The PGA Tour is getting settled in central Ohio for an extended stay.
The Tour will host two straight events at Muirfield Village Golf Club, beginning with this week's Workday for Charity Open. The differences between the two tournaments will be minor but potentially important: a larger field this week will tackle a familiar venue with shorter rough, slower greens and potentially more variance in tee box placement.
From a former Memorial champ to a few under-the-radar selections, here are players to consider when building your lineup for this week's event at Jack's Place:
Hideki Matsuyama ($10,000 on DraftKings): Whenever folks get hesitant adding Matsuyama to a roster, it's usually because of the putter. But Muirfield Village is where he got his maiden PGA Tour title back in 2014, and now the Japanese star can tackle a familiar layout on much slower greens - which should help off-set his most glaring weakness. Matsuyama is coming off a T-21 finish in Detroit that was highlighted by a Saturday 65, ranks second on Tour this season in strokes gained: tee-to-green and deserves to be considered among the tournament favorites.
Justin Rose ($9,700): Like Matsuyama, Rose also has a victory here to his credit having won the Memorial in 2010 for his first Tour title. The Englishman came out of the gates strong post-lockdown, with a T-3 finish at Colonial and a T-14 result at Harbour Town. While he missed the cut in Connecticut, that's likely more the exception than the rule as more success is expected on a course he knows well. Even with a few tweaks and adjustments made by the agronomy staff, this is still the same course where Rose has six other top-10 finishes to go along with his 2010 victory.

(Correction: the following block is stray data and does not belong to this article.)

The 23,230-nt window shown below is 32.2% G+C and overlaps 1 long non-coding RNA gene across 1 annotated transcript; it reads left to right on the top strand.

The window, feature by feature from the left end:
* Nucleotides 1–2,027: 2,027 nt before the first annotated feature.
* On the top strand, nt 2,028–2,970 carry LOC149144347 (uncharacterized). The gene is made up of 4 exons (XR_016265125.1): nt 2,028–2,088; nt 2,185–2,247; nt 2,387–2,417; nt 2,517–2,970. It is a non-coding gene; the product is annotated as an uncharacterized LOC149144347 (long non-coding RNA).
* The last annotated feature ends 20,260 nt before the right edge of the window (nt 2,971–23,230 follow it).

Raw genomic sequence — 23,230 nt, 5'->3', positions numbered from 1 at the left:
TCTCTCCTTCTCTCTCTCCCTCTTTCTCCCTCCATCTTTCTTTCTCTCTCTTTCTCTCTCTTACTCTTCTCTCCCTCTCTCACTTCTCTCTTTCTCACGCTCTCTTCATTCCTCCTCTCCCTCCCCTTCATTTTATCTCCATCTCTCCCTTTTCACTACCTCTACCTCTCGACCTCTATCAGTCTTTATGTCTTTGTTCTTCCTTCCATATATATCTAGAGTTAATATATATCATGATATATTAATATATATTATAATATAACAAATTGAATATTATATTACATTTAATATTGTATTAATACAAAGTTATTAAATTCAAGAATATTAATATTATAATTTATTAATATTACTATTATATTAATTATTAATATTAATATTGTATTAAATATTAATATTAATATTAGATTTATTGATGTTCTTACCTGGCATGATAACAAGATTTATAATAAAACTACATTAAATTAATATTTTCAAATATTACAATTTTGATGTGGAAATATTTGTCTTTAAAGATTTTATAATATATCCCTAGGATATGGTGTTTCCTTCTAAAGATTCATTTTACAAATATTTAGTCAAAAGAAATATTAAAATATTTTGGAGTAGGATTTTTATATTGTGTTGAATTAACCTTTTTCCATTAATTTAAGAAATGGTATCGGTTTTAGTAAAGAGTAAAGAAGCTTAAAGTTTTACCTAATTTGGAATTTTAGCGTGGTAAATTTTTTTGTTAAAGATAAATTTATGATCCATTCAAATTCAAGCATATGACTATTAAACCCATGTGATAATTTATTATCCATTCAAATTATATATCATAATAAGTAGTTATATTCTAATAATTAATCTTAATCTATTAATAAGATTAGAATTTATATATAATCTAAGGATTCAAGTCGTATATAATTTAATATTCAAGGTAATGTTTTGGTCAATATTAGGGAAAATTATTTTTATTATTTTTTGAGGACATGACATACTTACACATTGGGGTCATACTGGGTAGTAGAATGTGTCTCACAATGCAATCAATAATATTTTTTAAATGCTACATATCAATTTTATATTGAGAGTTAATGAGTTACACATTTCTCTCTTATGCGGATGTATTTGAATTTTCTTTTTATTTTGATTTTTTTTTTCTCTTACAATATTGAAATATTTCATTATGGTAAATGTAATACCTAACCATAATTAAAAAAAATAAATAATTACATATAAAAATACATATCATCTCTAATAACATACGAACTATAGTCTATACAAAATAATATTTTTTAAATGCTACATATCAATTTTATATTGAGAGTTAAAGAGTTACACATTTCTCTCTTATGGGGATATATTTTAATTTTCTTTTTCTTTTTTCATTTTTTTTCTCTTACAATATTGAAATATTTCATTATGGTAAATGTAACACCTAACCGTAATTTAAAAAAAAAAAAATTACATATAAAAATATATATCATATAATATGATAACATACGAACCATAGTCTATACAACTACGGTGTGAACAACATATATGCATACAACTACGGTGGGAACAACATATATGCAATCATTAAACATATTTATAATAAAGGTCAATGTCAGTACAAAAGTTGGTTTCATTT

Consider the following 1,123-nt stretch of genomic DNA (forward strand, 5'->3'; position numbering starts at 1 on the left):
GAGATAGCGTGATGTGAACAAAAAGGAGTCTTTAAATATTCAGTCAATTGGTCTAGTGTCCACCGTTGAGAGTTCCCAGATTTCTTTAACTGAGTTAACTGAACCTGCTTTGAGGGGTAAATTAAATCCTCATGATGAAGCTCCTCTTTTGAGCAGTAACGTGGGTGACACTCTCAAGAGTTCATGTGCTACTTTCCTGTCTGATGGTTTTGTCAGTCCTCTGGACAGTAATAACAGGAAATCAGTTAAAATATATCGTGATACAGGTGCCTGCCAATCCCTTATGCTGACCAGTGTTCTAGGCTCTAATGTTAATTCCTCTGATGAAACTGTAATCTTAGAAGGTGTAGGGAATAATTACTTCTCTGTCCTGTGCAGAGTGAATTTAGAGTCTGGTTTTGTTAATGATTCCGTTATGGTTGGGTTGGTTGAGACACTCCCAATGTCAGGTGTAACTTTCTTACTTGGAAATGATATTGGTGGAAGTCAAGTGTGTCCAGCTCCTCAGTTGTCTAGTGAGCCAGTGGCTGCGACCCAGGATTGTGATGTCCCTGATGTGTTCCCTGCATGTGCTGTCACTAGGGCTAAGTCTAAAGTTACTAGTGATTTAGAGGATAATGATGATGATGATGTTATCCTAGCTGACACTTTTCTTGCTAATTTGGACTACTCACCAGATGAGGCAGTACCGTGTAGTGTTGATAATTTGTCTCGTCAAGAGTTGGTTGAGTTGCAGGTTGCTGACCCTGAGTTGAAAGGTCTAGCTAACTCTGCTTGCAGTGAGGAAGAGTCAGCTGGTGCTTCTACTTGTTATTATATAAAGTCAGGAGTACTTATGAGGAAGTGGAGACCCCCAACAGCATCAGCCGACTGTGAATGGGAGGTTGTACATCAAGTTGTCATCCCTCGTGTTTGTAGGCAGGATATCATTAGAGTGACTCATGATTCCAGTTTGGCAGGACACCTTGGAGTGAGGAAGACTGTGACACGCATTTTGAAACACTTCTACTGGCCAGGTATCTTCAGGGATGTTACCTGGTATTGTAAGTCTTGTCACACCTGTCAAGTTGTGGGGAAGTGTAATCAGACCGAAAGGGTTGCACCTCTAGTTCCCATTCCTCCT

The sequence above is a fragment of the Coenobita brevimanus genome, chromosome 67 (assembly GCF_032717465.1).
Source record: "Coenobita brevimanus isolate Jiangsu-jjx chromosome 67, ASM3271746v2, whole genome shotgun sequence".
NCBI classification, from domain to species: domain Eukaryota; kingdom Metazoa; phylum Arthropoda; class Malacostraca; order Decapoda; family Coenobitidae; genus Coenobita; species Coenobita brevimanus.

Adam Hadwin ($8,200): The Canadian quietly snagged a share of fourth place last week in Detroit, his third straight made cut since the re-start. Hadwin has only missed one cut in 11 starts this season, and that consistency is a big reason why he ranks 13th on Tour in total strokes gained. He's had similar success at Muirfield Village, making the cut in four of five prior appearances including a T-11 finish back in 2016.
Byeong-Hun An ($7,900): Like Matsuyama, An could be poised for a big week on slower than usual greens. He remains one of the best ball-strikers on Tour who is often undone by a balky putter, as the Korean ranks 27th in SG: tee-to-green but a ghastly 210th in SG: putting. This could be the week where those deficiencies on the greens are neutralized, and An has had plenty of success here even with slick surfaces: four straight top-25 finishes at the Memorial highlighted by a playoff loss back in 2018, when he carded all four rounds in the 60s.
Joel Dahmen ($7,700): It seems like only a matter of time before Dahmen snags his first PGA Tour win. After a career year in 2019, he has added top-20 finishes in half of his starts (8 of 16) this season. That includes top-20s at both Colonial and Travelers, and Dahmen is currently 13th on Tour in SG: tee-to-green. Like others on this list, his weakness is on the greens and could be somewhat nullified on the slower surfaces this week.
Chesson Hadley ($6,500): Hadley missed the cut last week in Detroit despite shooting 4 under for 36 holes. Rather than head south to Ohio, he stuck around Detroit Golf Club to practice and even spent part of his Saturday afternoon following the tournament leaders, an effort to glean insight that he hoped to use on his own game. Hadley has made the cut in two of his four prior trips, posting top-50 finishes both times, and his tee-to-green rank (55th) indicates that he could find some quick success with less emphasis on the greens.